Early this month Acting Commissioner of Social Security, Carolyn W. Colvin, announced the Social Security Administration would be establishing a centralized fraud prevention group within New York City. The group consists of experienced disability examiners who will be tasked with identifying potential fraud and detecting fraud trends which can then be applied to cases throughout the United States.
Think it’s tough to get Supplemental Security Income (SSI) or Social Security Disability Insurance (SSDI) benefits? Apparently it may be as simple as bribing the right Social Security Administration employee. CNN reports, one Social Security Administration (SSA) employee has been charged with demanding and receiving $55,000 in kickbacks from Washington D.C. SSI recipients to approve disability applications for those seeking disability benefits.
According to a recent CNN report “the Centers for Medicare and Medicaid Services doled out $23 million in benefits to 17,403 deceased beneficiaries in 2011. The audit was done by cross-referencing Medicare recipients with Social Security death records from 2009 to 2011.” This about Medicare fraud is not welcome, especially given its role in helping administer the Obamacare website.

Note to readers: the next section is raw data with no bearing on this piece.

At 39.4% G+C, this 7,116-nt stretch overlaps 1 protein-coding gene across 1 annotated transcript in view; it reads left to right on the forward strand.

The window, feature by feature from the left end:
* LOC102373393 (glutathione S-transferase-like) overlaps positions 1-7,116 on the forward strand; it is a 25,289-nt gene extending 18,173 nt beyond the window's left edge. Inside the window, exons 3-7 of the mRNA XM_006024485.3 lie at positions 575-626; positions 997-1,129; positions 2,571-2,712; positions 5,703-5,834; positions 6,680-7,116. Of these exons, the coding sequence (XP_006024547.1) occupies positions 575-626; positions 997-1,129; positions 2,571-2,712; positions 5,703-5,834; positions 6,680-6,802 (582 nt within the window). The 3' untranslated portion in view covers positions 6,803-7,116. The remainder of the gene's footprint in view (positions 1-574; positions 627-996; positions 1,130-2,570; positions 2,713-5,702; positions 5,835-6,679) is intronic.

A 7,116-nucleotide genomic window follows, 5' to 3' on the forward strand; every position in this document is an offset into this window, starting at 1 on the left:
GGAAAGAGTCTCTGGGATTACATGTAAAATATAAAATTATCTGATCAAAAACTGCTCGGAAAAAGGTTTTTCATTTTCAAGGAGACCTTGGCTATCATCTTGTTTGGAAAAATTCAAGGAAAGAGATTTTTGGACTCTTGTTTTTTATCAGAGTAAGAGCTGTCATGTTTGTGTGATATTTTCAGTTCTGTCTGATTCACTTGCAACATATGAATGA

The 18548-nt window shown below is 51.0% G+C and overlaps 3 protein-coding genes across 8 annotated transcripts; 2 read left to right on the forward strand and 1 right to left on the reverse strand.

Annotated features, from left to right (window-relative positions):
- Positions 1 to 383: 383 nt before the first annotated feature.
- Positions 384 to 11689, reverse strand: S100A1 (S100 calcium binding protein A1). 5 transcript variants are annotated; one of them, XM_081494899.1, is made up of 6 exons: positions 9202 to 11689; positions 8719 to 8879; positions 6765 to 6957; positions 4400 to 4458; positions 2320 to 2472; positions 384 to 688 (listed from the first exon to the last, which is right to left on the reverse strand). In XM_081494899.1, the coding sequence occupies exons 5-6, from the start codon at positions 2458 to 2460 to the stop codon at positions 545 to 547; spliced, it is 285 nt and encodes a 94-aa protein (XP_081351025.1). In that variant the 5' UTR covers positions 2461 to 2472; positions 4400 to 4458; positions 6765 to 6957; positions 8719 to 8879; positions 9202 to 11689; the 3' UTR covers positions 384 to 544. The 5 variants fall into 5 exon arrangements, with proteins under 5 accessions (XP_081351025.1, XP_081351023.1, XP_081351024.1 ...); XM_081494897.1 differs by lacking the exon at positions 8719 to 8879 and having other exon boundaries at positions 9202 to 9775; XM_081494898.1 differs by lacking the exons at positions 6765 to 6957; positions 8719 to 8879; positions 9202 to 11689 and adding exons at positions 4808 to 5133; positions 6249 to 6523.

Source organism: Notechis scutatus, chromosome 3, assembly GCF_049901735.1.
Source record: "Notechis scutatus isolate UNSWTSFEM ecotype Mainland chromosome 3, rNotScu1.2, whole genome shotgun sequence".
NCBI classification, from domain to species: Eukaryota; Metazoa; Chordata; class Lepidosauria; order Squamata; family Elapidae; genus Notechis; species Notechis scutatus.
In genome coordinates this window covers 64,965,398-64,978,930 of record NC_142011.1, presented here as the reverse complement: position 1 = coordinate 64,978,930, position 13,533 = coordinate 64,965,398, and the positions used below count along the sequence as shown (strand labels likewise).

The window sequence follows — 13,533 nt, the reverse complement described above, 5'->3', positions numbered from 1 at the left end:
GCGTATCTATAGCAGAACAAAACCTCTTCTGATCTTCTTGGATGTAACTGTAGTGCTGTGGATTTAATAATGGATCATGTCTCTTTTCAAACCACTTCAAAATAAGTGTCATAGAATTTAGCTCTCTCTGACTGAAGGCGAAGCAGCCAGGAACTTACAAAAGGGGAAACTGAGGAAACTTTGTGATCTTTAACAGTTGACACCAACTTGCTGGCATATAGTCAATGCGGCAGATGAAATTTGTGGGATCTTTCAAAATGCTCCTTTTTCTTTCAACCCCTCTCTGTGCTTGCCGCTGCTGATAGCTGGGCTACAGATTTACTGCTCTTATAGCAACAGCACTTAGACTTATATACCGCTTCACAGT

It’s not unusual for the average American to feel very little impact from the government shutdown. In fact, a friend of mine told me he talked to a woman at work who didn’t even know the government was shutdown. But for millions of other Americans the impact will be more than just an inconvenience, especially if the shutdown is prolonged.